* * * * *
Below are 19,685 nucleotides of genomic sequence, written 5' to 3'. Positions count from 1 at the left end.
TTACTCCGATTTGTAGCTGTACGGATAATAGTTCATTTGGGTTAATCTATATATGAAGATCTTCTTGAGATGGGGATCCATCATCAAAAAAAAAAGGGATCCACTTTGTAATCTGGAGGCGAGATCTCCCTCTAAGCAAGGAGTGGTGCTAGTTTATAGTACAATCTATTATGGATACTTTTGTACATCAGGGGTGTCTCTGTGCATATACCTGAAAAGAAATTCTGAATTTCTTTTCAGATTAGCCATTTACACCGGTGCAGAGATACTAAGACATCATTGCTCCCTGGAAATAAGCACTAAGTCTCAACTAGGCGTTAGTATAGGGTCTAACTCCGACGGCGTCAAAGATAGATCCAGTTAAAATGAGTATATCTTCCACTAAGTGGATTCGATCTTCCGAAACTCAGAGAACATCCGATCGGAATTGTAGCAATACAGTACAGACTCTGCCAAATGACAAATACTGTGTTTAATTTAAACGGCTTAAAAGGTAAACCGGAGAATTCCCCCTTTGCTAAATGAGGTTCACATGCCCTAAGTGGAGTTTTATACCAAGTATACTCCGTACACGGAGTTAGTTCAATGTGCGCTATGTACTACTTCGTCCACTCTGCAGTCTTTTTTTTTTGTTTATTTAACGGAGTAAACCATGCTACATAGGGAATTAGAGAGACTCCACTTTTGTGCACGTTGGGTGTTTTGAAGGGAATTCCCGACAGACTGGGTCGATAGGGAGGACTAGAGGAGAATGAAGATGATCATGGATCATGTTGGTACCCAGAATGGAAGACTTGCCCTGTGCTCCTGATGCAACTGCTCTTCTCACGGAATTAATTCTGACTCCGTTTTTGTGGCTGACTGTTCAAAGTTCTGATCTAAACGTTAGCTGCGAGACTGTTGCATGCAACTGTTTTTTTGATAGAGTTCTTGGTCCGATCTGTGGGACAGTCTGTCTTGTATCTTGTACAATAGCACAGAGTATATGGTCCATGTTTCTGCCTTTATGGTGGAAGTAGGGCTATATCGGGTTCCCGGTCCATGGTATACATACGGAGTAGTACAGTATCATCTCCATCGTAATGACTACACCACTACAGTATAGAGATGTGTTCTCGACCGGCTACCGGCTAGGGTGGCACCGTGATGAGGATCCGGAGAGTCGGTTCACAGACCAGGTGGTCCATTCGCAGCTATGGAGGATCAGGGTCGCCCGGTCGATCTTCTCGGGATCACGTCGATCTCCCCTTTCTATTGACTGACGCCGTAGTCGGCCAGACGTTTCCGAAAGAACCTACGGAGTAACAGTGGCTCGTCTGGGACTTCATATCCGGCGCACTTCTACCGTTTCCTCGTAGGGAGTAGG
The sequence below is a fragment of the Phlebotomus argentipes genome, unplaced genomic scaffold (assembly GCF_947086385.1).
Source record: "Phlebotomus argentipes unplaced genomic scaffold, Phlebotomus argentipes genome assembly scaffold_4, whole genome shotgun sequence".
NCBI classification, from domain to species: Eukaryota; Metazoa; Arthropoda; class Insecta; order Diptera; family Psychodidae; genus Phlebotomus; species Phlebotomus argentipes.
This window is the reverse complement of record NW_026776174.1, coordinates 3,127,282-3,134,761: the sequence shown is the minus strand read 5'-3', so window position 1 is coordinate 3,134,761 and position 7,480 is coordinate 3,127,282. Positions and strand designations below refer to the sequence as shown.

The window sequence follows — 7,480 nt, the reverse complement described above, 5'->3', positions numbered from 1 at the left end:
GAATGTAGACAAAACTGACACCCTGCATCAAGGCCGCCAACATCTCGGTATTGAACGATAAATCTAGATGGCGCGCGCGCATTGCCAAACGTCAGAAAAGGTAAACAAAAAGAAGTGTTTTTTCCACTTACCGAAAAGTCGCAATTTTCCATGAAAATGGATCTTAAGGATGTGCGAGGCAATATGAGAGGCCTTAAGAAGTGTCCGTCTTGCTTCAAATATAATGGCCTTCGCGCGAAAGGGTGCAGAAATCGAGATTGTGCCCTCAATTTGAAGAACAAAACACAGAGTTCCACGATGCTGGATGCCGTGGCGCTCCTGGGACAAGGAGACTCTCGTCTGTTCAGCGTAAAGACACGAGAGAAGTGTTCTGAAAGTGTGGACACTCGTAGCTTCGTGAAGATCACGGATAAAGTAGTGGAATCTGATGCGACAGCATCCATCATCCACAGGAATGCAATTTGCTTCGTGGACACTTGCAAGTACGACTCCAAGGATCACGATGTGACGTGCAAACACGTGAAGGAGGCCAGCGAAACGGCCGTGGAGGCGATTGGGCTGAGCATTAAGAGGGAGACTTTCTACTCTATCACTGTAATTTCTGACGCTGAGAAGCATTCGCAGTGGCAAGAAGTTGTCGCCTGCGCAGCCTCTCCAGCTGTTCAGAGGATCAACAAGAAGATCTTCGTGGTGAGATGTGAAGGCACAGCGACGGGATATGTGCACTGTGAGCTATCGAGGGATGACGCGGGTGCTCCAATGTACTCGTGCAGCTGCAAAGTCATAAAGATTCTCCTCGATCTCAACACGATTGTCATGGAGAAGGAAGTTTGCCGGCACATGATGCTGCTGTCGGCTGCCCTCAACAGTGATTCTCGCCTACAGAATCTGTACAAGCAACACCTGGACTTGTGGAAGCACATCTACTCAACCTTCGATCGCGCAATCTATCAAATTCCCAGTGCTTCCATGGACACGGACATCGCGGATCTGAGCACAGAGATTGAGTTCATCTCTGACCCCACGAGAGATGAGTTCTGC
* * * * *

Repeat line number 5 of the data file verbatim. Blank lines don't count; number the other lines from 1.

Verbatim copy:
NCBI classification, from domain to species: Eukaryota; Metazoa; Arthropoda; class Insecta; order Diptera; family Psychodidae; genus Phlebotomus; species Phlebotomus argentipes.